June 24, 2010
A Bee Abode
Give struggling bee populations a break by giving them a home
If you don’t have dead trees or logs lying around your backyard sanctuary for bees to use as nest sites, you can create the nooks and crannies favored by cavity-nesting bees with an easy do-it-yourself project: a bee block.
Build a bee block
You can buy bee blocks and other bee homes at garden or other specialty stores, but if you want to make your own, here are directions:
- Into the side of untreated 4 x 6 inch lumber or similarly-sized stick of firewood (the length is not important), drill a range of holes approximately 1/2 inch apart.
- Drilling at different diameters (about 3/32–3/8 inch) and depths will accommodate different bee species. For example, 5/16-inch diameter and 2–4 inch deep holes will favor mason bees. Don’t drill the holes all the way through the wood, and try to make them as smooth as possible on the inside.
- Adding a roof will protect nesting bees from rain and strong sun.
- At a height of about 2–4 feet, firmly attach your bee block to a stake and place it in the garden or affix it to a building, fence, or tree. Face it in an east or southeasterly direction so it catches the morning sun.
- Line the holes with specially made paper straws or tubes (you can find these online by searching for "bee paper straw," or you can make your own of parchment paper or newspaper) for easy cleaning at the end of the season. Don't use plastic straws; they can allow mold to grow and have been linked to bee deaths.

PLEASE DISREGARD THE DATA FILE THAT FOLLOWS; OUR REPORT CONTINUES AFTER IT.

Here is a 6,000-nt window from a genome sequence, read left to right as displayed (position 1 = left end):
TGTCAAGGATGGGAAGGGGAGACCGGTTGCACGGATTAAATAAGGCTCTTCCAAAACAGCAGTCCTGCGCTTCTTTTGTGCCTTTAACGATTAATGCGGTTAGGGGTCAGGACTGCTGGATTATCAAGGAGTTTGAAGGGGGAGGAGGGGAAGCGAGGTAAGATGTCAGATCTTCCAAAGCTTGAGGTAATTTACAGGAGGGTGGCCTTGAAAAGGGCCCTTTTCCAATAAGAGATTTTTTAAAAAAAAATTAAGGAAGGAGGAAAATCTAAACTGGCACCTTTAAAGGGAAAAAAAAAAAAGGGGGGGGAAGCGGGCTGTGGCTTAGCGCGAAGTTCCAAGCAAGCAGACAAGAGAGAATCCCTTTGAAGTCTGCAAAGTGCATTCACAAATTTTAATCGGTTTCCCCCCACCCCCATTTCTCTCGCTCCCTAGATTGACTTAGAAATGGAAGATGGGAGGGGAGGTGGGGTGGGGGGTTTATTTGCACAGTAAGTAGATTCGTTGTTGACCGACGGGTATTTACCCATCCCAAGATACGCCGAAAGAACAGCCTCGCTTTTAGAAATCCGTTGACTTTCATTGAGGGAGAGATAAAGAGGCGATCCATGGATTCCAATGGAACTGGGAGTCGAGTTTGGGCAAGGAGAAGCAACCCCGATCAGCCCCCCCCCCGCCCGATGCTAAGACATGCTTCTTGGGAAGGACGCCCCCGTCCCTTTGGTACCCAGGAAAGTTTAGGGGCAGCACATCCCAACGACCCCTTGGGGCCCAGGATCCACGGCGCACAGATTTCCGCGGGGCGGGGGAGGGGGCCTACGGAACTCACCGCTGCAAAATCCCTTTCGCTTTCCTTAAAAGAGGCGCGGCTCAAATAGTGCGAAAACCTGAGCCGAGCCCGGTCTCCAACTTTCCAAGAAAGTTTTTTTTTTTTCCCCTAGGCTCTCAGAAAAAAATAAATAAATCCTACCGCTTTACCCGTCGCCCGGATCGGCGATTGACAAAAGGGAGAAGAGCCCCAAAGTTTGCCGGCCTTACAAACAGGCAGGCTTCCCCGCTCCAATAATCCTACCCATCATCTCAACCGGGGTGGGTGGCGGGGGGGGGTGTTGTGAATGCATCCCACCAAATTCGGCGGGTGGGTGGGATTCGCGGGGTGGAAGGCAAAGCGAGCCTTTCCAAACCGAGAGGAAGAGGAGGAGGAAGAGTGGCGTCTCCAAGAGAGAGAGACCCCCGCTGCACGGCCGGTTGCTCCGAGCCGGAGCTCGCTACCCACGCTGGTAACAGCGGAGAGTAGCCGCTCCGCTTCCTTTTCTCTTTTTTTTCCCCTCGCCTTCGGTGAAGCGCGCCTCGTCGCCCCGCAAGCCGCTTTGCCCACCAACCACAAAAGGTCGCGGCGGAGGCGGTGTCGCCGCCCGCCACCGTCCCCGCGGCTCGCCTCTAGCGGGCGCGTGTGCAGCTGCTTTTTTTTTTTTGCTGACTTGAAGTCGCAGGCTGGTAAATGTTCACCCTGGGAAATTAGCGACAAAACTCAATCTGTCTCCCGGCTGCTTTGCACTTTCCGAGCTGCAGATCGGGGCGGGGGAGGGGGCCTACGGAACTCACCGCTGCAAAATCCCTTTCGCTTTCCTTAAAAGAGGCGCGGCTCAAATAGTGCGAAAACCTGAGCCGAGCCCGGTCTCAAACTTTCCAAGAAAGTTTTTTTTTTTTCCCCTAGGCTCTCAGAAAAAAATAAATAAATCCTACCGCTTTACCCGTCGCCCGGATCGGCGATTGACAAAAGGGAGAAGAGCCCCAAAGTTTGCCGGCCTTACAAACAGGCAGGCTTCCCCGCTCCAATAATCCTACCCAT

Maintaining bee blocks
- To reduce the occurrence of parasites, fungi, and diseases, pull straws out of nest blocks with tweezers at the end of the summer, and store them in a cool place over the winter (shed, fridge) in a ventilated container so mold does not develop.
- Wash out the block with a mild bleach solution
- Let it dry and store it for the winter
- In spring, insert new straws and place the occupied ones you collected the previous season in a protected, east-facing location somewhat near the cleaned out block. Dispose of used straws when the bees emerge.
Learn more about bee homes
You can find lots of information online about befriending bees. Here are a few places to start:
»The Xerces Society's Nest for Native Bees factsheet
» The U.S. Department of Agriculture's page on building a bee (or nesting) block
»The National Sustainable Agriculture Center's information on helping native bees.
»The Blog at Help Save Bee's page on building a mason bee house
Just for fun: Find out about the bees who make nests out of flower petals.
Help bees in other ways
If having bee home in your yard doesn't appeal to you, or if you've set up your block, hive, or nest and now want to do more, you can give them food and a safe habitat.